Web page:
Despite their mean reputation, rattlesnakes have a delicate and light-flavored meat enjoyed mostly in the southern United States. Before cooking, it is important to ensure the snake is properly prepared.
When butchering, take great care to avoid any contact with the teeth or venom. It is recommended that protective gloves be worn. Even after death, a rattlesnake can bite and will continue to “crawl” for several hours.
Sever the snake head approximately 3-4 inches behind the skull and place in a covered container for disposal. For your saftey, do not handle the heads with bare hands. Hang the snake by the tail to allow the carcass to bleed properly. Be sure to do this in an appropriate area because the writhing of the carcass will splatter blood.
When the snake has finished bleeding, slice the snake’s belly from neck to tail. Pull the skin off by peeling from the neck toward the tail. Cut off the skin and tail just before the rattle. Remove entrails and dispose. De-boning is a simple matter of pinching the bones and pulling them off.
Option 1: Rattlesnake meat needs to be handled gently to prevent it from breaking apart. Carefully rub the meat under cool running water to remove any remaining blood which would give the meat a “gamey” taint. Set in a firmly covered container until the meat stops writhing.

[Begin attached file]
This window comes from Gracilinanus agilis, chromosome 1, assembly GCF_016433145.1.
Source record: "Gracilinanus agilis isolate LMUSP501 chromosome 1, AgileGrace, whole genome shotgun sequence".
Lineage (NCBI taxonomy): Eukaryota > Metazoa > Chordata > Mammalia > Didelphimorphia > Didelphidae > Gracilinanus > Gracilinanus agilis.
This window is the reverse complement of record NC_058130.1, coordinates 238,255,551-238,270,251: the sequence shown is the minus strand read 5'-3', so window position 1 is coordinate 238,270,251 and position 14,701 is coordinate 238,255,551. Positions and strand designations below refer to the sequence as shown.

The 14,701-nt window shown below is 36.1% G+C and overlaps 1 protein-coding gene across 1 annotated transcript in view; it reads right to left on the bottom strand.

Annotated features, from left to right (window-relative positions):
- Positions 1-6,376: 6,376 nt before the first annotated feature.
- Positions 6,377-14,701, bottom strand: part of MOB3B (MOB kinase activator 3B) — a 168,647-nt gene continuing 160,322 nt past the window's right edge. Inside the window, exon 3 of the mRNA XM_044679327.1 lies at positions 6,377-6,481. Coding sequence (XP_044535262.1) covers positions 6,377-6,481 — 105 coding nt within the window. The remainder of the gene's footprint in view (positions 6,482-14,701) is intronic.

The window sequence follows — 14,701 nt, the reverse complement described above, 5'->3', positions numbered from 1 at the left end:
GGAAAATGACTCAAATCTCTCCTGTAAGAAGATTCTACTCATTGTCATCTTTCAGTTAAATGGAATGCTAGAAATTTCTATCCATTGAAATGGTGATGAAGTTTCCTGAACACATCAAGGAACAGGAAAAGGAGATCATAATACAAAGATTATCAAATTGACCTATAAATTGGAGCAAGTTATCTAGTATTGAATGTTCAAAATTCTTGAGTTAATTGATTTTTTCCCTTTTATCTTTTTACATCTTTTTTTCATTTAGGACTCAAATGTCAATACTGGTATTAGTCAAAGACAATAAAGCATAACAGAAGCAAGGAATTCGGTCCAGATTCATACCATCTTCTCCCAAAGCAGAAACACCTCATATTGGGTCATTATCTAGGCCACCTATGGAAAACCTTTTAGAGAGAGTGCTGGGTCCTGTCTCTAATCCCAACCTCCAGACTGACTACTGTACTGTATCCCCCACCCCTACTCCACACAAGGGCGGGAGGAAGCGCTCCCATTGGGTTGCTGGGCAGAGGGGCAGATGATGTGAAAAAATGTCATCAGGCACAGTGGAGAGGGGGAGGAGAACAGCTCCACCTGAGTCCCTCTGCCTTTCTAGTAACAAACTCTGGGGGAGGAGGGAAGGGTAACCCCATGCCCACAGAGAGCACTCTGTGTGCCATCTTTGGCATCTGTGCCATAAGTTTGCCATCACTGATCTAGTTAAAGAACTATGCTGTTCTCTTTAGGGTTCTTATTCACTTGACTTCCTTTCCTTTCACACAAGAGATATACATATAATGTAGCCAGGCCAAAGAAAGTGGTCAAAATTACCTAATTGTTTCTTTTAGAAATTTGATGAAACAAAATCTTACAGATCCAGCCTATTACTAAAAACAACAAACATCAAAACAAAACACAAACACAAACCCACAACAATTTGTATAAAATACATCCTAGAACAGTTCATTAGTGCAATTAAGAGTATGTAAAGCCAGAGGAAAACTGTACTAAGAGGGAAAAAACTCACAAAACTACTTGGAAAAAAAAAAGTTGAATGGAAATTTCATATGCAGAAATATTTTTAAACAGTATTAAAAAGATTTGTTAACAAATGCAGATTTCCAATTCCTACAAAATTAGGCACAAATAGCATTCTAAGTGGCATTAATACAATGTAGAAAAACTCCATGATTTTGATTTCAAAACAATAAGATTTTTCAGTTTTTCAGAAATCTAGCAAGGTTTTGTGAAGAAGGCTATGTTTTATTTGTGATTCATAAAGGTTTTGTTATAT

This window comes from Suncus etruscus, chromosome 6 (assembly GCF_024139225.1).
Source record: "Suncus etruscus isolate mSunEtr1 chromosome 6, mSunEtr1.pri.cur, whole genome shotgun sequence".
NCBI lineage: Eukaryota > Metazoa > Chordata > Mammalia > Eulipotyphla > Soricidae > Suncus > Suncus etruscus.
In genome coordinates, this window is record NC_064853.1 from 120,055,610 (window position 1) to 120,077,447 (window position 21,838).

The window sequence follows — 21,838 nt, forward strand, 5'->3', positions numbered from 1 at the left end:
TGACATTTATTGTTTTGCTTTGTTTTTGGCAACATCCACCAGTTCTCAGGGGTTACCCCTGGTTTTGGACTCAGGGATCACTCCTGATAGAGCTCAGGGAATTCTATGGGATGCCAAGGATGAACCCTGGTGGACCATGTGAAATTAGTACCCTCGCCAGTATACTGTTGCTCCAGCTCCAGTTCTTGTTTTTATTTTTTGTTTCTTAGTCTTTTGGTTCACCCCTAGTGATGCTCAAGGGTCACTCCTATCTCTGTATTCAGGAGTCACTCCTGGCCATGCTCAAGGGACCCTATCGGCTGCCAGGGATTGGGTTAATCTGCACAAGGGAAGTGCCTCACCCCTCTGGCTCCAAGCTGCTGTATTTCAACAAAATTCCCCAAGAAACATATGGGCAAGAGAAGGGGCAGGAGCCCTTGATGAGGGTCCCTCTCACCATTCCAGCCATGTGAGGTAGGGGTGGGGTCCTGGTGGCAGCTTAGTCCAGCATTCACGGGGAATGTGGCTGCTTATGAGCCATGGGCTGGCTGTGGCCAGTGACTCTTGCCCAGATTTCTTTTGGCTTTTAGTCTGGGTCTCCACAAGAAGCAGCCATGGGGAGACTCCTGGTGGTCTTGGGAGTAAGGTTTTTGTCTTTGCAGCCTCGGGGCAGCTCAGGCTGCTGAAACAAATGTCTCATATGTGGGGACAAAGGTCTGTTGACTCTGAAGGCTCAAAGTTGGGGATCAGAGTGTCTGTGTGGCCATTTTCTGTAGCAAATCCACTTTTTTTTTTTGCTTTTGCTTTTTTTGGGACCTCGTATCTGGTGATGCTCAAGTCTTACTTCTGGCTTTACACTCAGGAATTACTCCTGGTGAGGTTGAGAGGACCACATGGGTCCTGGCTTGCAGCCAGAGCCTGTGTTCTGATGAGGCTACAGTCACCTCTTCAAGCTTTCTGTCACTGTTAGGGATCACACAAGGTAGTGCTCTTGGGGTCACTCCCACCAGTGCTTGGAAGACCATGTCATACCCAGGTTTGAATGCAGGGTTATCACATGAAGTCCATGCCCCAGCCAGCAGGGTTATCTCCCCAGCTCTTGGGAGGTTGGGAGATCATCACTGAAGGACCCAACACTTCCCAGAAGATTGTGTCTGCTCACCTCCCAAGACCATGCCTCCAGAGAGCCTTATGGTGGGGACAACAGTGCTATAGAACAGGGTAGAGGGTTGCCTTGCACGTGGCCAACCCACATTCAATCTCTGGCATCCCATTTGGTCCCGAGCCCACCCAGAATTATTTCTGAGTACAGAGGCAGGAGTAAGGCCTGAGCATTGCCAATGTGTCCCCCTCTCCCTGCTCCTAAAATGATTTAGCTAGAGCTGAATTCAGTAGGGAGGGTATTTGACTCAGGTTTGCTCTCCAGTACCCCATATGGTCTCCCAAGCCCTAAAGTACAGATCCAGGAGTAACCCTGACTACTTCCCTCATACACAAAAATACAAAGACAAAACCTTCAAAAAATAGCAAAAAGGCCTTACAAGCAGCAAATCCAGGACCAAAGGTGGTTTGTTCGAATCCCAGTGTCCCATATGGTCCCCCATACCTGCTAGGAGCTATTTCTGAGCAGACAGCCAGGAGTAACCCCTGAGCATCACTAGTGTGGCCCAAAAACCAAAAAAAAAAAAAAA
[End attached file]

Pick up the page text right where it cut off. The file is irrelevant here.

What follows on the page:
Option 2: Set the snake meat to soak in a cold brine for several hours in a firmly covered container until it stops writhing. The brine is made by adding 1/4 cup of sea salt to 16 cups (1 gallon) of cold water. When the writhing has stopped, gently rinse the meat under cool running water to remove the excess brine.
Cut into chucks; most recipes call for 2-4 inch pieces and place in a covered container. Rattlesnake meat can be refrigerated or even frozen until needed.
Some people use heavy spices or marinades to mask any gamey flavor, however when either of the cleaning options listed above is used, the rattlesnake meat’s own unique flavor can be properly appreciated. Any further prep will be determined by the recipe you decide to use.
While some people simply replace the beef, pork or chicken in their favorite recipe with rattlesnake, this unique meat can be enjoyed in several easy-to-make dishes. The most common recipes are chilli where the beef is substituted with snake meat and a quick fry where the meat is rolled in seasoned flour and pan fried to a golden crisp. Rattlesnake Recipes is a website dedicated to tasty recipes using rattlesnake meat and Cooks.com lists several recipes, including Baked Rattlesnake and Southern-fried Rattlesnake.